Of course, this makes my life with ALS more analogous to everyone else’s life rather than distinguished from it. Since my March diagnosis, managing this “busy” has been a wonderful anesthetic and diversion – especially the “good busy” of the trip and of seeing family and friends, and of working on education advocacy. Opportunities have led to more opportunities.
But I haven’t managed to blog regularly, so here is a conglomeration of some things big and small, of the heavy and the humorous that I offer up to all of you friends, loved ones, and strangers alike who have elected to join me on this strange and unlikely journey.
Some of the things, if you will, that I have managed, so far.
A Summer of Adventures
What a privilege to have newly encountered and rediscovered so many people whom I truly, deeply love. That ALS has brought these opportunities is the brightest of silver linings, and requires me to include this advice in this post:
Being unable to prioritize work – having to accept ALS as a finite limit to my ambitions re: influencing society or growing my career – has freed me to live. While I am unable to indulge my passions quite as fully as a “person of means,” I have been and will continue to be able to do many things through the support of friends and family. I may not get to fly to a different country each month or host huge fantasy fundraisers for Mayday PAC, Public Campaign, Public Justice, or the SYTA Youth Foundation, but my illness is, in a way, a rare “free pass” to seek out the people and things I love.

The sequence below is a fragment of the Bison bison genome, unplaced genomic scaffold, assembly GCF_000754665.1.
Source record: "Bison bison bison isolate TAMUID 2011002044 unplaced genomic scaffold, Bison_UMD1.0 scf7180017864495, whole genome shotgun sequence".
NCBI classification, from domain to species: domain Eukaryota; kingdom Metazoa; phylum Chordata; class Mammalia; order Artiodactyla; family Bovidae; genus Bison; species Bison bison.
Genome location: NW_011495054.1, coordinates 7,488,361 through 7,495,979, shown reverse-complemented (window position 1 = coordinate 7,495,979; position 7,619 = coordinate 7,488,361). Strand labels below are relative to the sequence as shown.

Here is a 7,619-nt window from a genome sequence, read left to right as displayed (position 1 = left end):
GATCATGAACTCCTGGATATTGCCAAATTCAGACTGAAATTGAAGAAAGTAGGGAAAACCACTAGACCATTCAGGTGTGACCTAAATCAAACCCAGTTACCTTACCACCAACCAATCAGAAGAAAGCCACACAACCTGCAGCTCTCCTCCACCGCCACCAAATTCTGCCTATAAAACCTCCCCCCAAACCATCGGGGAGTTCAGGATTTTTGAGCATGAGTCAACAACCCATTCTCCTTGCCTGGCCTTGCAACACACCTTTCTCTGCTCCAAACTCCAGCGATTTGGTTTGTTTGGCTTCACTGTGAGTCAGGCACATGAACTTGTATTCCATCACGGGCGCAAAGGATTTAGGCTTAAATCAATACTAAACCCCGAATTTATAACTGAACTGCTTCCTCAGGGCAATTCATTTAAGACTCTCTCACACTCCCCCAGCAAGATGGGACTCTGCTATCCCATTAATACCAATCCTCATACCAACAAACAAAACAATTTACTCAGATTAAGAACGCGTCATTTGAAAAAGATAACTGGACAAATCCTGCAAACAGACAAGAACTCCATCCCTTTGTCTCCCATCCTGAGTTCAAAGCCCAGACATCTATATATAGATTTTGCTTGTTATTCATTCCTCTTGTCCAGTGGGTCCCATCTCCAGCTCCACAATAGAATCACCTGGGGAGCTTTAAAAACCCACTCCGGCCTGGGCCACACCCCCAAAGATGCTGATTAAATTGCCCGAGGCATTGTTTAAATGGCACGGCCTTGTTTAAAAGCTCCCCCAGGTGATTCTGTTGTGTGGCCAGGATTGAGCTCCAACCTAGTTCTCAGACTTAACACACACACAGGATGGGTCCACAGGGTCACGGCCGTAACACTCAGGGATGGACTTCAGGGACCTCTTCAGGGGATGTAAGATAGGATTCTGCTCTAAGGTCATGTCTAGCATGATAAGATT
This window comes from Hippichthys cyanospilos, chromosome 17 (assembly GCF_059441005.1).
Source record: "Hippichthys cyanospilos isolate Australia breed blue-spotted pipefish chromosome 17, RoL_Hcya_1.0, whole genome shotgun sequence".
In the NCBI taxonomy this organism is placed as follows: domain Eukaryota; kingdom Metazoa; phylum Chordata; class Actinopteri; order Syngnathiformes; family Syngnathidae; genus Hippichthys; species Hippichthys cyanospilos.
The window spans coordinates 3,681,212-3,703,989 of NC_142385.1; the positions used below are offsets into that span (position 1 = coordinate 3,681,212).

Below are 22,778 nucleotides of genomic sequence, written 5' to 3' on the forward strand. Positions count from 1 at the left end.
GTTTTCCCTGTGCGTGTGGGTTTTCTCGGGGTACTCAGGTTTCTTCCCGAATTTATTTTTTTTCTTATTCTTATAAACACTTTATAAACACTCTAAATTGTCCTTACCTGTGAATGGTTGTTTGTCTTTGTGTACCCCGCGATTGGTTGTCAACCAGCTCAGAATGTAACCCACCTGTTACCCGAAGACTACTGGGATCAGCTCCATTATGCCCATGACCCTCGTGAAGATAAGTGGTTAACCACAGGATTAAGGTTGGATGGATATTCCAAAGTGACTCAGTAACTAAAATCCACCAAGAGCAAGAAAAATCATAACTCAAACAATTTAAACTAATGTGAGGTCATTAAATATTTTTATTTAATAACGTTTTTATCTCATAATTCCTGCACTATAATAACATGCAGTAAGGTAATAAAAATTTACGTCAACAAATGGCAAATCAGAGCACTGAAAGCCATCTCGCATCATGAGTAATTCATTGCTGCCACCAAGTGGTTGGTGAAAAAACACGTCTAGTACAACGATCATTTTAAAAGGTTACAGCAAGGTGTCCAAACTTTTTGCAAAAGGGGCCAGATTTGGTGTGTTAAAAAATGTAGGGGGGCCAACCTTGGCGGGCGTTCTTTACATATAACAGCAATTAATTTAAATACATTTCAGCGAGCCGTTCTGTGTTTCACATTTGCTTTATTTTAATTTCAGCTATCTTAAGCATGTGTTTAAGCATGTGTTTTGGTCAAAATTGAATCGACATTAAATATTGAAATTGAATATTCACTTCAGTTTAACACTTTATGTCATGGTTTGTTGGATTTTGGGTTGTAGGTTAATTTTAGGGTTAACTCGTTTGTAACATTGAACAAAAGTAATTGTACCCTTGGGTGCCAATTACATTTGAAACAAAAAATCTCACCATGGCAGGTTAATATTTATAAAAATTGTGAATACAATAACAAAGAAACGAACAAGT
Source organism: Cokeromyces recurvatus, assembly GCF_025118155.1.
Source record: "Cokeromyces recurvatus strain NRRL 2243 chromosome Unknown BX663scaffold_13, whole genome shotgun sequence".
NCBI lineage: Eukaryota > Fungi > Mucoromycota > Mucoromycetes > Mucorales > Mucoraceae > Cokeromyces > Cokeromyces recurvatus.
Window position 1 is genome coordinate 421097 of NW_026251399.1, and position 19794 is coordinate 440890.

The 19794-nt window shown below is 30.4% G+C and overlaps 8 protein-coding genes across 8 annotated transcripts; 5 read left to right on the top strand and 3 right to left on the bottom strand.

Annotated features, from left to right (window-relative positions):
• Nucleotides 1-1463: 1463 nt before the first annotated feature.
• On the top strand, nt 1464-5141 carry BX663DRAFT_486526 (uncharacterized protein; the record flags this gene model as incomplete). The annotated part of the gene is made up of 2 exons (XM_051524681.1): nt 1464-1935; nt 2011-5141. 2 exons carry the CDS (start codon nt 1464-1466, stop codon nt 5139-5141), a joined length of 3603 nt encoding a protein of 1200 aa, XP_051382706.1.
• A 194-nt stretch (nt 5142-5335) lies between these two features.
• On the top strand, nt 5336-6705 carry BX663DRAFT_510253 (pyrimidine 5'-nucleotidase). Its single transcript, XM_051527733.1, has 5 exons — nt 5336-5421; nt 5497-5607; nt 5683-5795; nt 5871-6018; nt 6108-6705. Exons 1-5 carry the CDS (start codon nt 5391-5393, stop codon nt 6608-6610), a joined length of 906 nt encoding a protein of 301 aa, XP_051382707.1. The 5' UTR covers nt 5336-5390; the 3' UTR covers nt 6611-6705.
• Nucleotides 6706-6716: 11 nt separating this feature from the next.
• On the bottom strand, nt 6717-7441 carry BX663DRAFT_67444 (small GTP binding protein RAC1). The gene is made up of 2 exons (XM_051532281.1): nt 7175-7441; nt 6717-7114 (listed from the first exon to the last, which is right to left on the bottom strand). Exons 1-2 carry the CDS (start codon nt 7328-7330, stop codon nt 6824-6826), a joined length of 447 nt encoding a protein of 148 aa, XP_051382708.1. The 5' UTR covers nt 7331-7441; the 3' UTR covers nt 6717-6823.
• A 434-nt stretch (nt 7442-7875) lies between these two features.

It’s hard to get used to, but I am underway.
Here are a few highlights of the summer as I look to the final chapters of my life:
- My family enjoyed a week at Sunset Beach, including a Cat 2 hurricane:
I was then able to house-sit with my best friend on the Isle of Palms and to dine at our favorite places, Poe’s Tavern on Sullivan’s Island and SALT at Station 22. When Deirdre and I came here in August of 2013 for my post-bar exam trip, I was healthy – almost. It was on this trip that she told me I was favoring my left leg and then discovered I had whole-leg weakness.
[This was the last time I would ever walk unfettered on a beach. A treasured memory.]
Any summer with SALT’s crab beignets on the upper terrace is a good summer!
This was (I am a bit upset to say) my last summer in the ocean – my husband & my best friend (a physical therapist) had to help me in & out of the surf – but I was able to cherish the sensation of being in the ocean a final time & to “say goodbye,” if you will.
I am forever grateful to the friends who made these vacations possible.